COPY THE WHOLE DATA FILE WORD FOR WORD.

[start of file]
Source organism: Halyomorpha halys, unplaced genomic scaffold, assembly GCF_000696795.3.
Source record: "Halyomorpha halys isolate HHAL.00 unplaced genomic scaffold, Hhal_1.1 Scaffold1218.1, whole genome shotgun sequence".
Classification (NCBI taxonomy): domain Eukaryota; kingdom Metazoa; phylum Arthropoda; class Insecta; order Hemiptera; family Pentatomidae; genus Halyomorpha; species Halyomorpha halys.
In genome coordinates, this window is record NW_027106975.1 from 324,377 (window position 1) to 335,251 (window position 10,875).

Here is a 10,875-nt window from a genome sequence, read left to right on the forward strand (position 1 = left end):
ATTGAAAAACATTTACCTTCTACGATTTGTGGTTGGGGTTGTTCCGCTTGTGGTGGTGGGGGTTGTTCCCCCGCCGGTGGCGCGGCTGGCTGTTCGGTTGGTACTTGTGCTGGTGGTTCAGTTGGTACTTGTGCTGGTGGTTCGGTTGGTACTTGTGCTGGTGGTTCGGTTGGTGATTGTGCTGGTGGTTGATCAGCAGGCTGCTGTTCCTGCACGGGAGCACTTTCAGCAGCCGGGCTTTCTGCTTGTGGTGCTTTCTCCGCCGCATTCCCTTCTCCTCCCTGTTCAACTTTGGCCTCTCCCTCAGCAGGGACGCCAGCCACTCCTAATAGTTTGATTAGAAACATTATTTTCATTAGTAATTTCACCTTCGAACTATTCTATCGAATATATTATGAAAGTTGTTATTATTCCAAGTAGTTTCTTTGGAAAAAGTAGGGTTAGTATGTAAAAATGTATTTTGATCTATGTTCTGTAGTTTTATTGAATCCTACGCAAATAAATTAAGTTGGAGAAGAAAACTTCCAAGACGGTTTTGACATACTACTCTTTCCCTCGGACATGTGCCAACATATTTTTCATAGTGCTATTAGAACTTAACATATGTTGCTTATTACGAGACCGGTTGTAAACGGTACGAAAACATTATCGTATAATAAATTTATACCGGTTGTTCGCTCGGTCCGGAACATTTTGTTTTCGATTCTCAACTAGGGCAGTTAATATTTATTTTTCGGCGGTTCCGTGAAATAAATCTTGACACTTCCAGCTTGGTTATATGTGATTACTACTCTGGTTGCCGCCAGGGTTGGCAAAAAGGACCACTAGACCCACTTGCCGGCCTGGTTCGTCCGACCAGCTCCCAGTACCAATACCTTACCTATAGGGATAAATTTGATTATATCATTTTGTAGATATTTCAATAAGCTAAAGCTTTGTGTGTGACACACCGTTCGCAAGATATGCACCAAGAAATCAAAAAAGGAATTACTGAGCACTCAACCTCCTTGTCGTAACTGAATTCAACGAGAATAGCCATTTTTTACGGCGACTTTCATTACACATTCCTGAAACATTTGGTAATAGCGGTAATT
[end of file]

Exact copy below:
Source organism: Halyomorpha halys, unplaced genomic scaffold, assembly GCF_000696795.3.
Source record: "Halyomorpha halys isolate HHAL.00 unplaced genomic scaffold, Hhal_1.1 Scaffold1218.1, whole genome shotgun sequence".
Classification (NCBI taxonomy): domain Eukaryota; kingdom Metazoa; phylum Arthropoda; class Insecta; order Hemiptera; family Pentatomidae; genus Halyomorpha; species Halyomorpha halys.
In genome coordinates, this window is record NW_027106975.1 from 324,377 (window position 1) to 335,251 (window position 10,875).

Here is a 10,875-nt window from a genome sequence, read left to right on the forward strand (position 1 = left end):
ATTGAAAAACATTTACCTTCTACGATTTGTGGTTGGGGTTGTTCCGCTTGTGGTGGTGGGGGTTGTTCCCCCGCCGGTGGCGCGGCTGGCTGTTCGGTTGGTACTTGTGCTGGTGGTTCAGTTGGTACTTGTGCTGGTGGTTCGGTTGGTACTTGTGCTGGTGGTTCGGTTGGTGATTGTGCTGGTGGTTGATCAGCAGGCTGCTGTTCCTGCACGGGAGCACTTTCAGCAGCCGGGCTTTCTGCTTGTGGTGCTTTCTCCGCCGCATTCCCTTCTCCTCCCTGTTCAACTTTGGCCTCTCCCTCAGCAGGGACGCCAGCCACTCCTAATAGTTTGATTAGAAACATTATTTTCATTAGTAATTTCACCTTCGAACTATTCTATCGAATATATTATGAAAGTTGTTATTATTCCAAGTAGTTTCTTTGGAAAAAGTAGGGTTAGTATGTAAAAATGTATTTTGATCTATGTTCTGTAGTTTTATTGAATCCTACGCAAATAAATTAAGTTGGAGAAGAAAACTTCCAAGACGGTTTTGACATACTACTCTTTCCCTCGGACATGTGCCAACATATTTTTCATAGTGCTATTAGAACTTAACATATGTTGCTTATTACGAGACCGGTTGTAAACGGTACGAAAACATTATCGTATAATAAATTTATACCGGTTGTTCGCTCGGTCCGGAACATTTTGTTTTCGATTCTCAACTAGGGCAGTTAATATTTATTTTTCGGCGGTTCCGTGAAATAAATCTTGACACTTCCAGCTTGGTTATATGTGATTACTACTCTGGTTGCCGCCAGGGTTGGCAAAAAGGACCACTAGACCCACTTGCCGGCCTGGTTCGTCCGACCAGCTCCCAGTACCAATACCTTACCTATAGGGATAAATTTGATTATATCATTTTGTAGATATTTCAATAAGCTAAAGCTTTGTGTGTGACACACCGTTCGCAAGATATGCACCAAGAAATCAAAAAAGGAATTACTGAGCACTCAACCTCCTTGTCGTAACTGAATTCAACGAGAATAGCCATTTTTTACGGCGACTTTCATTACACATTCCTGAAACATTTGGTAATAGCGGTAATT